Notes: This is designed to be fast (given its flexibility) and non-branchy. It results in efficient SPARC machine code when compiled Sun Studio 8; I've also tested it using MSVC++ 2008 on amd64. It's possible to make similar macros for setting and clearing bits. The key difference of this solution compared with many others here is that it works for any location in pretty much any type of variable.

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More general, for arbitrary sized bitmaps:

#define BITS 8
#define BIT_SET(  p, n) (p[(n)/BITS] |=  (0x80>>((n)%BITS)))
#define BIT_CLEAR(p, n) (p[(n)/BITS] &= ~(0x80>>((n)%BITS)))
#define BIT_ISSET(p, n) (p[(n)/BITS] &   (0x80>>((n)%BITS)))
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Here's my favorite bit arithmetic macro, which works for any type of unsigned integer array from unsigned char up to size_t (which is the biggest type that should be efficient to work with):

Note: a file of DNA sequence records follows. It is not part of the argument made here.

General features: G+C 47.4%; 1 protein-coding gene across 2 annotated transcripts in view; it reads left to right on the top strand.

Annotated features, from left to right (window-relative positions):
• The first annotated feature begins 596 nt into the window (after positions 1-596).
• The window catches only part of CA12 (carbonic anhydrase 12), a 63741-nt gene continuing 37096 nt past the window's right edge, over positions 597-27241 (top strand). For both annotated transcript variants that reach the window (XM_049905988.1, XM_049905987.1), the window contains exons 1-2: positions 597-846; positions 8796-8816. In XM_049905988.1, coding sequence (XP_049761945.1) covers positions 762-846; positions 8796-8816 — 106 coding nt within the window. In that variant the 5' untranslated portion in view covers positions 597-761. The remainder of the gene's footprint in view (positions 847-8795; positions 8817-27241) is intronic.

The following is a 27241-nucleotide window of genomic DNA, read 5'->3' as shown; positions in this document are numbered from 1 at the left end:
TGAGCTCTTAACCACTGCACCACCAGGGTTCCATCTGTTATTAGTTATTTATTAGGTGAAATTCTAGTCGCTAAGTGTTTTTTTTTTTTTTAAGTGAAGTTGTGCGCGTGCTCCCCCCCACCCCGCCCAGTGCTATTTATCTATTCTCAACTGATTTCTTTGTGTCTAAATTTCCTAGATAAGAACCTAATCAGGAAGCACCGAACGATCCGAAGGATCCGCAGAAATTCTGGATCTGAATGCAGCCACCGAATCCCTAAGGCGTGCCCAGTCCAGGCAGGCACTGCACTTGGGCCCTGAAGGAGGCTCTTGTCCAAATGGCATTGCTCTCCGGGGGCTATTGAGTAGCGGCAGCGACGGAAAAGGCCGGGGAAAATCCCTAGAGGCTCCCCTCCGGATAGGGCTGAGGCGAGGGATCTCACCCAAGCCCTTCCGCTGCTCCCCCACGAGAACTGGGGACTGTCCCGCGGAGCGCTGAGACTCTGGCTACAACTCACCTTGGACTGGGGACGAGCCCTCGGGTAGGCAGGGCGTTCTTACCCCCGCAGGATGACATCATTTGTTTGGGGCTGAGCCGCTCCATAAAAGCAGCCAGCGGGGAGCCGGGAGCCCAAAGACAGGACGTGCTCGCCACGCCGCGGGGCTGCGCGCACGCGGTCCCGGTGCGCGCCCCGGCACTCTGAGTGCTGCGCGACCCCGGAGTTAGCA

#define BITOP(a,b,op) \
((a)[(size_t)(b)/(8*sizeof *(a))] op ((size_t)1<<((size_t)(b)%(8*sizeof *(a)))))

To set a bit:

BITOP(array, bit, |=);

To clear a bit:

BITOP(array, bit, &=~);

To toggle a bit:

BITOP(array, bit, ^=);

To test a bit:

if (BITOP(array, bit, &)) ...

etc.

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It's good to read but one should be aware of possible side effects. Using BITOP(array, bit++, |=); in a loop will most likely not do what the caller wants. – foraidt Jul 13 '10 at 8:27
Indeed. =) One variant you might prefer is to separate it into 2 macros, 1 for addressing the array element and the other for shifting the bit into place, ala BITCELL(a,b) |= BITMASK(a,b); (both take a as an argument to determine the size, but the latter would never evaluate a since it appears only in sizeof). – R.. Jul 13 '10 at 9:19